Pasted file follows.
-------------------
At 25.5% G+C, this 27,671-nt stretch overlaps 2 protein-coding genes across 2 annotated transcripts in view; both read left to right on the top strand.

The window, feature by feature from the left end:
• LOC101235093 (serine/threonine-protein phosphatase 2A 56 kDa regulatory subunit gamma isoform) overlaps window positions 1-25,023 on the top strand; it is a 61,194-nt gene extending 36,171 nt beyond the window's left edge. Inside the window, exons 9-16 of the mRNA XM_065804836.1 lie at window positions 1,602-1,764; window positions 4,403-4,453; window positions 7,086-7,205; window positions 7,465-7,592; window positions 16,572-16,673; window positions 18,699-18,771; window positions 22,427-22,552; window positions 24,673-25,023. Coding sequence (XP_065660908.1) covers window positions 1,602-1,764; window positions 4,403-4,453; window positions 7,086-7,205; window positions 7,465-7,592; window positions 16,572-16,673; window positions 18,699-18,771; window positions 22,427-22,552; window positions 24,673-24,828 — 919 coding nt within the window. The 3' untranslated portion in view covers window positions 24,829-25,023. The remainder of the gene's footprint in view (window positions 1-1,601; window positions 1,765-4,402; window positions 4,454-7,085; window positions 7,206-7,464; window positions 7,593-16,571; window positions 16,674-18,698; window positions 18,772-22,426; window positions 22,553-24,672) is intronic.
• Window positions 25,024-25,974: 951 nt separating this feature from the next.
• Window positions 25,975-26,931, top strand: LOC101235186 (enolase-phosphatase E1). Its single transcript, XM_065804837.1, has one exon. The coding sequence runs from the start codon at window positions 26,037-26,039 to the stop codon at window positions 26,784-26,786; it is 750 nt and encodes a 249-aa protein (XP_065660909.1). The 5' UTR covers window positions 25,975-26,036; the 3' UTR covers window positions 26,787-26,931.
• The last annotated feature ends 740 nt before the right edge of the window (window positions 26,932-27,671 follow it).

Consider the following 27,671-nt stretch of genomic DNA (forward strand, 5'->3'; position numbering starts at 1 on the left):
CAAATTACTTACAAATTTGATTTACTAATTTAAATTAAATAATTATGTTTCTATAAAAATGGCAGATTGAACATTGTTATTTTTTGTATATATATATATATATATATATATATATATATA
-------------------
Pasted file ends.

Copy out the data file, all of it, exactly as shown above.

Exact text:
At 25.5% G+C, this 27,671-nt stretch overlaps 2 protein-coding genes across 2 annotated transcripts in view; both read left to right on the top strand.

The window, feature by feature from the left end:
• LOC101235093 (serine/threonine-protein phosphatase 2A 56 kDa regulatory subunit gamma isoform) overlaps window positions 1-25,023 on the top strand; it is a 61,194-nt gene extending 36,171 nt beyond the window's left edge. Inside the window, exons 9-16 of the mRNA XM_065804836.1 lie at window positions 1,602-1,764; window positions 4,403-4,453; window positions 7,086-7,205; window positions 7,465-7,592; window positions 16,572-16,673; window positions 18,699-18,771; window positions 22,427-22,552; window positions 24,673-25,023. Coding sequence (XP_065660908.1) covers window positions 1,602-1,764; window positions 4,403-4,453; window positions 7,086-7,205; window positions 7,465-7,592; window positions 16,572-16,673; window positions 18,699-18,771; window positions 22,427-22,552; window positions 24,673-24,828 — 919 coding nt within the window. The 3' untranslated portion in view covers window positions 24,829-25,023. The remainder of the gene's footprint in view (window positions 1-1,601; window positions 1,765-4,402; window positions 4,454-7,085; window positions 7,206-7,464; window positions 7,593-16,571; window positions 16,674-18,698; window positions 18,772-22,426; window positions 22,553-24,672) is intronic.
• Window positions 25,024-25,974: 951 nt separating this feature from the next.
• Window positions 25,975-26,931, top strand: LOC101235186 (enolase-phosphatase E1). Its single transcript, XM_065804837.1, has one exon. The coding sequence runs from the start codon at window positions 26,037-26,039 to the stop codon at window positions 26,784-26,786; it is 750 nt and encodes a 249-aa protein (XP_065660909.1). The 5' UTR covers window positions 25,975-26,036; the 3' UTR covers window positions 26,787-26,931.
• The last annotated feature ends 740 nt before the right edge of the window (window positions 26,932-27,671 follow it).

Consider the following 27,671-nt stretch of genomic DNA (forward strand, 5'->3'; position numbering starts at 1 on the left):
CAAATTACTTACAAATTTGATTTACTAATTTAAATTAAATAATTATGTTTCTATAAAAATGGCAGATTGAACATTGTTATTTTTTGTATATATATATATATATATATATATATATATATA